How good are things in the Soviet Union? Very good! Caviar is plentiful, gender discrimination nonexistent, workers happy. The Soviet leaders, meanwhile, are down-to-earth and open-minded. “I believe in individualism as it’s practiced in America,” Davies declares upon arriving. “All we want is that you see all that you can before you arrive at your conclusion,” Soviet leaders respond sagely.
He visits a factory and is amazed by its output. His wife visits a department store (run by Mrs. Molotov) and is amazed by its luxury items. He’s told that the harder the people work, the more money they make. “The greatest good for the greatest number of people,” he’s told. “Not a bad principle,” he responds. “We believe in it, too!”
Ah, but there’s trouble in paradise. Sabotage! Betrayal! And in whose name? Nazi Germany! Thus we get a truncated, laughably incorrect version of the show trials, the Stalinist purges, that led to the death of millions of innocent people. But here, no one’s innocent. Here, they all confess without pressure. “The only pressure came from my own conscience,” says one saboteur stoically. “Based on twenty years of trial practice,” Davies pontificates from the cheap seats, “I’d be inclined to believe these confessions.”
Seriously, you couldn’t create a better dolt if you’d tried. At one point, others in the U.S. embassy are suspicious of the Soviets. Not Davies:
U.S. official: The Kremlin may be recording every word we say.
Davies: Well, perhaps they have a reason. Moscow is a hotbed for foreign agents.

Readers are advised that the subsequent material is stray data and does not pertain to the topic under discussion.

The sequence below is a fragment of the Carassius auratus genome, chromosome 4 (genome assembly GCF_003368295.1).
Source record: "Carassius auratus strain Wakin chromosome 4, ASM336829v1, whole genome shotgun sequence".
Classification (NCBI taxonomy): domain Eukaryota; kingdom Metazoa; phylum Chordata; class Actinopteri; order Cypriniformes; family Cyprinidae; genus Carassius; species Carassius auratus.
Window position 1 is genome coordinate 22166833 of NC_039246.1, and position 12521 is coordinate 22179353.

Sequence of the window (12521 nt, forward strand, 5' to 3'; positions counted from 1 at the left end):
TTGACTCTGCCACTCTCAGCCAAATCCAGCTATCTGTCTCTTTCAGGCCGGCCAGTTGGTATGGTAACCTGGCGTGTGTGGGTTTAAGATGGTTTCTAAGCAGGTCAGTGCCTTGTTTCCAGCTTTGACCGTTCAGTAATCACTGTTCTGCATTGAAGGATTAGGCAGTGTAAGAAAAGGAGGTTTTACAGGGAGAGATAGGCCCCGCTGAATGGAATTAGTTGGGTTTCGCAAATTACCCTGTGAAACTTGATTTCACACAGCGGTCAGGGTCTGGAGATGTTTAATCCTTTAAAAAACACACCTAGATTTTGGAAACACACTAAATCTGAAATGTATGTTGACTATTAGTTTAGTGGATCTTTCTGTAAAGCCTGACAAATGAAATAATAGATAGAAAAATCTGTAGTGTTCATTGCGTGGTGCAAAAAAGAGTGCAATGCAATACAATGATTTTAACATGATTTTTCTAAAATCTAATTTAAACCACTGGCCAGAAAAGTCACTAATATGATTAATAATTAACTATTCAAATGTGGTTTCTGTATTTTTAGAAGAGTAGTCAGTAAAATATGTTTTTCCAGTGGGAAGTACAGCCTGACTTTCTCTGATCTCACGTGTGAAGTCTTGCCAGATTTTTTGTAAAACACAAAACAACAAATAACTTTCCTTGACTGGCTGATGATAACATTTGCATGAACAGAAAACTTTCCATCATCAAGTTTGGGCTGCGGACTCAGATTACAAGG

Official: But eavesdropping, sir! Why that is an open affront of international rights!
Davies: I never say anything outside the Kremlin about Russia that I wouldn’t say to Stalin’s face, do you?
Official: Well, that’s putting it rather stiffly sir.
Davies: Then stop gossiping and stop listening to it. We’re here in a sense as guests of the Soviet government. And I’m going to believe they trust the United States as a friend until they prove otherwise.
The kicker is when he meets Stalin himself, and tells him, “I believe, sir, history will record you as a great builder for the benefit of mankind.” Then it’s off to Britain for a meeting with an up-and-comer, Winston Churchill, to tell him how the world really works.
At home, as war approaches, Davies makes excuses for everything Stalin does. The Nazi-Soviet Pact? Stalin had to do that to give himself more time to prepare for war. Attacking Finland? Finland asked Russia to attack it—to protect herself against German aggression.
You can barely watch “Mission to Moscow” for the number of times you facepalm.
Occasionally, we get something good. I like the conversation Davies and his family have on a train bound for Berlin:
German: You Americans have a very good tobacco. Ours is terrible—at the moment. We tend to improve it. Very shortly.
Mrs. Davies: Really? What do you intend to buy?
German: I’m not so sure we’ll have to buy from anyone. Our Fuehrer is a very clever man. He has many ideas. ... We Germans don’t mind a few discomforts now because we know what’s in store for us in the great future life.
Davies’ daughter: You mean on earth or somewhere else?
German: Shall we say, somewhere else on Earth.
That’s nice wordplay, and the scene isn’t overdone. Throughout, Curtiz plays with shadows well, as he always did. He’s a pro, Koch is a pro, it’s a Golden Age Hollywood movie.
And it’s still atrocious.
Even so, I would argue “Mission to Moscow” is less communist propaganda than war-time propaganda. If it stands out, it’s because the rest of our war-time propaganda (portraying Japan and Nazi Germany as cruel regimes), was, if anything, underplayed against the awful reality. There’s no conspiracy here, just stupidity. “Mission” is a tale told by an idiot, but the idiot didn’t come from Hollywood.